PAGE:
For Montgomery's future, look to Arlington
Montgomery County Councilmember Roger Berliner (D-District 1) has proposed adding an additional Metro station near the existing White Flint station. Mr. Berliner proposed the station to enhance the pedestrian-oriented infrastructure for the upcoming suburban-to-urban retrofits in the new White Flint Sector Plan and to address the expected traffic from BRAC. He noted that a new station would cost much less than all the road widening SHA plans around the National Naval Medical Center.
"To the extent to which we have an existing infrastructure that we could advance that would be of the highest quality, I think that's worth a good look," Berliner told the Gazette. The amount of land that is within walking distance of transit almost doubles when two stations are within walking distance of each other compared to when they are farther apart. In the specific case of the White Flint Sector Plan, that would double the amount of residents and amenities that the infrastructure could support.
While it would be wonderful to establish a corridor similar to Rosslyn-Ballston, this proposal also represents a shift in thinking about how to plan for BRAC. While hosting the National Institutes of Health and the Navy Medical Center create planning challenges for the county, they also provide large numbers of jobs. More new residents will move to to Montgomery County as those facilities grow. In previous decades, planners would widen the existing roads, build more roads at the rural fringes of the county, then approve more subdivisions. More undeveloped land gets paid over, more impermeable surfaces are created, more animals lose their habitat, and our nation spends even more money on gasoline.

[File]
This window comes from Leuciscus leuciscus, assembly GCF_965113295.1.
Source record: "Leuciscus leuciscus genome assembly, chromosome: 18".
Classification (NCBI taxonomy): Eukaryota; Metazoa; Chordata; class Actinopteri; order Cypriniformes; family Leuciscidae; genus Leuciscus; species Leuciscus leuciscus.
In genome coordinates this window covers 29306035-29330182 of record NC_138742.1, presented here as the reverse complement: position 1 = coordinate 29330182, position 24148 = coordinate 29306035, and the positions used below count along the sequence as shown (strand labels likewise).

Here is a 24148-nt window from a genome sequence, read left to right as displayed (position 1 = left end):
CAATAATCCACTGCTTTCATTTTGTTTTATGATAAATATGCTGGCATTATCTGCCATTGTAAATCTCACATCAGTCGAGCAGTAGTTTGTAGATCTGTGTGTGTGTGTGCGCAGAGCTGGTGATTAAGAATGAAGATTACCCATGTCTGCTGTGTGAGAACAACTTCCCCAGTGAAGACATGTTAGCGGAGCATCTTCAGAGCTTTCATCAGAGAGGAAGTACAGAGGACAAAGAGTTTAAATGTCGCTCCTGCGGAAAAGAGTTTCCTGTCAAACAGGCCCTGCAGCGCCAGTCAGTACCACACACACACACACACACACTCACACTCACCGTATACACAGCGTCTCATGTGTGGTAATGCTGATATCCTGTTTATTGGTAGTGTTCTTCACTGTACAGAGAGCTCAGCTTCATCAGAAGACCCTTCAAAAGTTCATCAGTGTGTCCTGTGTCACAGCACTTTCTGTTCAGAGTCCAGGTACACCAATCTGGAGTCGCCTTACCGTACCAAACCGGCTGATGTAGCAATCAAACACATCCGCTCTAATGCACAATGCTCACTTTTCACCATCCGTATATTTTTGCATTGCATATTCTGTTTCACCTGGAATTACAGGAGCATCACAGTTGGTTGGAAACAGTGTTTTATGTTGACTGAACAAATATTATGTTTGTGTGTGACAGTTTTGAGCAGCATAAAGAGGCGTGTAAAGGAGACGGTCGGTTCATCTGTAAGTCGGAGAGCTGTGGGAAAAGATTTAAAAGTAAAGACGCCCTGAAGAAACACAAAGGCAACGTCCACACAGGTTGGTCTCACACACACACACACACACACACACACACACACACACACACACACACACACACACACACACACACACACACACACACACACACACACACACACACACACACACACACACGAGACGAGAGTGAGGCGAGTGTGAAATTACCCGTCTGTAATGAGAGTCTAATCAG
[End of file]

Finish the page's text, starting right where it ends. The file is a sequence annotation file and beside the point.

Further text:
Berliner's vision represents a break from previous decades. Rather than building more roads, a Metro station would support more housing within walking distance of a Metro station just a few stops from Medical Center. While more tax-paying residents help the County financially, the vision also helps the environment by avoiding paving over acres of undeveloped land. It also won't require the new residents to spend income purchasing, maintaining, and fueling up personal automobiles.
Montgomery County facing similar challenges to those Arlington County faced forty years ago. Arlington fought so hard to use the Orange Line as a planning tool because it was running out of undeveloped land within its borders. If an urbanized jurisdiction can't grow, it can't expand its tax base. If it can't expand its tax base, it faces insolvency in the long term. Since Arlington County couldn't grow out anymore, it had to grow up in selected places.
Currently, over 30% of the county's tax base comes from the Rosslyn-Ballston Corridor, 8% of the county's land area. Montgomery is much larger, which delayed this process by decades, but it's now approaching on the horizon. Tysons, too, is hitting a wall in how much economic activity it can support, which is why Fairfax leaders are so eager to build the Silver Line.
Not only would Councilmember Berliner's vision provide conditions for a more environmentally sustainable living arrangement for thousands of future Montgomery County residents, it will improve the county's fiscal situation in the short term. By establishing a corridor and planting the seeds for achieving an economically self-sustaining critical mass in a new human-scale walkable urban place, it will also create another place for the county to focus its long-term growth. By having environmentally and economically sustainable long-term growth, the county will be fiscally solvent in the long-term.
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